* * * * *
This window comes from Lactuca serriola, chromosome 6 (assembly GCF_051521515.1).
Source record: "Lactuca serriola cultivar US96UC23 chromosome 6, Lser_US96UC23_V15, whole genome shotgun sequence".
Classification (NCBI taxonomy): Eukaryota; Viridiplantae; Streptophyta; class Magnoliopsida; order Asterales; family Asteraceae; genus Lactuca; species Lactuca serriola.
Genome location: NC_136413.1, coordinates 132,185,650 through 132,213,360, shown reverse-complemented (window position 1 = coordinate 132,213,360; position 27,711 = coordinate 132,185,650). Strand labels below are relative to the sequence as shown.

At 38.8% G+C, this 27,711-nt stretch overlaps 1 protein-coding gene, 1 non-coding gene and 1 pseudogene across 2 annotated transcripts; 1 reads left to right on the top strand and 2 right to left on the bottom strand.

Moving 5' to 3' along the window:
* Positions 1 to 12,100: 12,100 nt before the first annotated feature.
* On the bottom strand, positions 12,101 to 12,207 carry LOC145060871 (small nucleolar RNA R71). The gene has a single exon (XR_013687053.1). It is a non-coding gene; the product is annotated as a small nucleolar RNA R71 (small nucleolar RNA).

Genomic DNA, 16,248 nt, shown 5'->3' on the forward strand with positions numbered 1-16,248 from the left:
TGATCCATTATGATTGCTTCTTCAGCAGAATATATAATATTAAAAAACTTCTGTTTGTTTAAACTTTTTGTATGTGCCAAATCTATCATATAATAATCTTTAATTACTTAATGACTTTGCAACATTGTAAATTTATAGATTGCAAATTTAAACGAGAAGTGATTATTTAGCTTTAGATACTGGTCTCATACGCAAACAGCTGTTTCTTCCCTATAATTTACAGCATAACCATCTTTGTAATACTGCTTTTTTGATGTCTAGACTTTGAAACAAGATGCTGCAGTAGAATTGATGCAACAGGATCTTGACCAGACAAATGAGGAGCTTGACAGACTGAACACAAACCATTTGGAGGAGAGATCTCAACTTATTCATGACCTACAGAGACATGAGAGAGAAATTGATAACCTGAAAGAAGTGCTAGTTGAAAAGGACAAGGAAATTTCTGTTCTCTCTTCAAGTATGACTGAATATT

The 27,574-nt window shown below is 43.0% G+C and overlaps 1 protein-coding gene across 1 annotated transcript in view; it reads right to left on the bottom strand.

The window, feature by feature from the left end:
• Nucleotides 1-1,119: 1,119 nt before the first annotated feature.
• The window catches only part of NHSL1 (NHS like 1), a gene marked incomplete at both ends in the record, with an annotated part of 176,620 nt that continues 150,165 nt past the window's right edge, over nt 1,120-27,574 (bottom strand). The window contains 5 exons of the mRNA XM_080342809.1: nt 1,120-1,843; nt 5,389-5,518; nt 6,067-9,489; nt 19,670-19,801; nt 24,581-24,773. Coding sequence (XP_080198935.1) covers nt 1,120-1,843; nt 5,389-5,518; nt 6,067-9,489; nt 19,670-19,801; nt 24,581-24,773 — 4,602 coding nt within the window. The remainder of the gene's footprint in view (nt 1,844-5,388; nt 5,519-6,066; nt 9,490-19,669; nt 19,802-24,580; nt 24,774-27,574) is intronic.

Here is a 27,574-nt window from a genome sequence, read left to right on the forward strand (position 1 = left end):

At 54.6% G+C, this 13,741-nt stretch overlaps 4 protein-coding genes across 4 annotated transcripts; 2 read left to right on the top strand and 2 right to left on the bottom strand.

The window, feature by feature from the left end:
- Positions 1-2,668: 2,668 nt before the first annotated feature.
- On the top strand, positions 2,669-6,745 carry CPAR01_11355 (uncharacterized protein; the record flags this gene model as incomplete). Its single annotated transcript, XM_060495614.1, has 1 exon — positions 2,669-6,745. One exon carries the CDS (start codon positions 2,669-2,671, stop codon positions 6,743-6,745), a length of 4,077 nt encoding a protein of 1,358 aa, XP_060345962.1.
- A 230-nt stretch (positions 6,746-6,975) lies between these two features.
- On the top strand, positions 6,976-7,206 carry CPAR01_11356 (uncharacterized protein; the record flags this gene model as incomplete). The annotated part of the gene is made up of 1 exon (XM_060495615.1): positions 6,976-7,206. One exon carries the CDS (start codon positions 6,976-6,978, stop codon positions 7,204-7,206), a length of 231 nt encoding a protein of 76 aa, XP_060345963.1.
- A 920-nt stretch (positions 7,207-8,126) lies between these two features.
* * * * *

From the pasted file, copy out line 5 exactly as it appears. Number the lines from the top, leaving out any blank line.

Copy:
At 38.8% G+C, this 27,711-nt stretch overlaps 1 protein-coding gene, 1 non-coding gene and 1 pseudogene across 2 annotated transcripts; 1 reads left to right on the top strand and 2 right to left on the bottom strand.